Oil giant Shell has admitted blame for an accident at one of its refineries which saw 20-tonnes of lighter fluid released into the air. The explosive isobutane (LPG) was mixed with 150 kilos of toxic hydrogen fluoride (HF) when it escaped from a corroded pipe at the Stanlow petro-chemical plant in Ellesmere Port, Cheshire, in May 2003. The company pleaded guilty yesterday at Chester Crown Court to failing to comply with Control of Major Accident Hazard Regulations.
The gas dispersed without causing injury but Judge Roger Dutton was told that had it exploded, there would have been multiple casualties.
Simon Parrington, prosecuting for the Health and Safety Executive, said: "The escape of gas was caused by Shell's failure to properly inspect and maintain the pipe.
"In difference circumstances the consequences of this incident could have been very serious indeed.
"The issue we are concerned with is the toxicity of the gas. HF is lethal and could have caused many fatalities."
The 6in pipe, located at a section of Stanlow known as the HF Alkylation plant, had been neglected for years, Mr Parrington said.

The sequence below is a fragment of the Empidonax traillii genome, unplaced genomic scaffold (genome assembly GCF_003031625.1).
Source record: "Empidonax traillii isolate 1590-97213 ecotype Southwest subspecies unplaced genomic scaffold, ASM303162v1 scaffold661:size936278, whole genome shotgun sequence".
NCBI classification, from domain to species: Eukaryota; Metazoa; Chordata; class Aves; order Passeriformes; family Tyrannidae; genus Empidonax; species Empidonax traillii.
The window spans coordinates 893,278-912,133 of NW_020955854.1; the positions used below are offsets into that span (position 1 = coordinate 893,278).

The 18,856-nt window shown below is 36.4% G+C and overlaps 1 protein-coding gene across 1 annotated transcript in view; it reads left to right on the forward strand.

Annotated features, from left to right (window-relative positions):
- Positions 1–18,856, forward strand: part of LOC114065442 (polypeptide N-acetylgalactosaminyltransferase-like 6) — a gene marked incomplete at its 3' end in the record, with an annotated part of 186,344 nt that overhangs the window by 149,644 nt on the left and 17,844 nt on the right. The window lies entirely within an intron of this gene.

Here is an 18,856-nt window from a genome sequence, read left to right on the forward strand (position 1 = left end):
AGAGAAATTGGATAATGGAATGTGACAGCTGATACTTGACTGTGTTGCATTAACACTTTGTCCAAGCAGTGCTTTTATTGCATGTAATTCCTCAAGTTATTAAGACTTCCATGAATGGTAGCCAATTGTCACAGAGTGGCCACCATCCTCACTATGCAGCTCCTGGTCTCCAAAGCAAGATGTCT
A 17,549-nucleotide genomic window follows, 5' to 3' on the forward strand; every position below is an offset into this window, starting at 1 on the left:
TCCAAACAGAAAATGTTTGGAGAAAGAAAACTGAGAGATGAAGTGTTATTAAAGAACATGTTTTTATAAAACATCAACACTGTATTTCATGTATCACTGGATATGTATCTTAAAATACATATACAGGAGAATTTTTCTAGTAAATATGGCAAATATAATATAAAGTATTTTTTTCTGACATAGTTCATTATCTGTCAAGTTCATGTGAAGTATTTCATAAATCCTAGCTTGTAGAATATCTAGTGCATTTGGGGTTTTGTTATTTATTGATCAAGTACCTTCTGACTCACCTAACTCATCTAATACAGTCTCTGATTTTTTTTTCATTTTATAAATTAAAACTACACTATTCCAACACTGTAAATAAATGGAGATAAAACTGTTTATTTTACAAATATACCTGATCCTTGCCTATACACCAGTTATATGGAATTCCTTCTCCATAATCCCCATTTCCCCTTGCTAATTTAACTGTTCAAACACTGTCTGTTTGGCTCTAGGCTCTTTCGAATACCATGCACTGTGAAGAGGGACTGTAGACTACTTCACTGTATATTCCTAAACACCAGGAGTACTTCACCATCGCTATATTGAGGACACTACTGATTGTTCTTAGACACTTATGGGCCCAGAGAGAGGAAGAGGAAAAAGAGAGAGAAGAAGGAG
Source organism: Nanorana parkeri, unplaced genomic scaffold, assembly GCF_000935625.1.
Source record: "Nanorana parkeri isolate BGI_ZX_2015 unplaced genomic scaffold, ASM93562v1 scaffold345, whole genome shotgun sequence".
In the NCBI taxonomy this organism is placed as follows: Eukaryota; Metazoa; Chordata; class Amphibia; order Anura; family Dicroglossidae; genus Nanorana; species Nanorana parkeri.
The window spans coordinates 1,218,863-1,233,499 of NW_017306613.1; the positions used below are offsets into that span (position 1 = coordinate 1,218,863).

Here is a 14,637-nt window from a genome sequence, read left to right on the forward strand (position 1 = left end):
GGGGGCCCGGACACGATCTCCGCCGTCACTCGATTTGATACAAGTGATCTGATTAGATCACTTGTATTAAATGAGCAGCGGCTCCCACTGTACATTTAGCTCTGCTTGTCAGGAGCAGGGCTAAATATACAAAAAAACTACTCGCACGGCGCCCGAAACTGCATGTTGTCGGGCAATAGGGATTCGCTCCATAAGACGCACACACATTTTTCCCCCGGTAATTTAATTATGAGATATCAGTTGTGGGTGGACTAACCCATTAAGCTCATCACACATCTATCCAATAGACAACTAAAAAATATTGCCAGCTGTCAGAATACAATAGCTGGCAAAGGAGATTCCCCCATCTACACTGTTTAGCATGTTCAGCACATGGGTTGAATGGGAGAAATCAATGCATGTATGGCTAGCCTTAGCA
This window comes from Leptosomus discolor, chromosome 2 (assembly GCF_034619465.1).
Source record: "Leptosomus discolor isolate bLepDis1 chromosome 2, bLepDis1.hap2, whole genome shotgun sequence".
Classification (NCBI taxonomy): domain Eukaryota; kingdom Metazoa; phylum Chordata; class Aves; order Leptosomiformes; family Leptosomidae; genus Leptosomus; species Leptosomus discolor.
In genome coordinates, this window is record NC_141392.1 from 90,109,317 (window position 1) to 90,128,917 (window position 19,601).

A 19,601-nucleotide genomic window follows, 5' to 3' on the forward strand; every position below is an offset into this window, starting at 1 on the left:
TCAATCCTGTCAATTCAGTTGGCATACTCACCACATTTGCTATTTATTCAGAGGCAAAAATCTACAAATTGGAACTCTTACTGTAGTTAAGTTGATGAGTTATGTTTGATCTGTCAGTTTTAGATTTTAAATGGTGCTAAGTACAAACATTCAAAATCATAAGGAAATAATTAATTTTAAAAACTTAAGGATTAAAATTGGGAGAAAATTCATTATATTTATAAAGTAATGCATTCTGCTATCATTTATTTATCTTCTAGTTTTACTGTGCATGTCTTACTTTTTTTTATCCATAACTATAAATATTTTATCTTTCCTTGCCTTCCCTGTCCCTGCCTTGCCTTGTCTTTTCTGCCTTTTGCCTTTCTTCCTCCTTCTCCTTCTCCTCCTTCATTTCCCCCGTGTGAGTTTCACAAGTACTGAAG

He said: "The company failed in its duty to take the necessary measures to avoid a serious accident.
"This is a company which has posted 13.7bn in profits and it has huge resources at its disposal."
A HSE inspection of the Stanlow site after the incident found no further cause for concern.
Graham Wells, defending Shell UK, said: "The defendant accepts that this was a serious matter.
"The process is one which uses hazardous chemicals and the escape happened because the pipe was corroded.
"Pipes should not corrode and this is the basis of the guilty plea."
Judge Dutton adjourned the hearing for sentencing at a later date.
In a statement, Stanlow's general manager Yuri Sebregts said: "We responded quickly after the event and since then we have co-operated fully with the HSE in their investigation.
"Changes have been made to the plant and procedures to ensure that the problem will not re-occur.
"Nevertheless, we regret the incident and our learning from it has been noted and shared with other producers."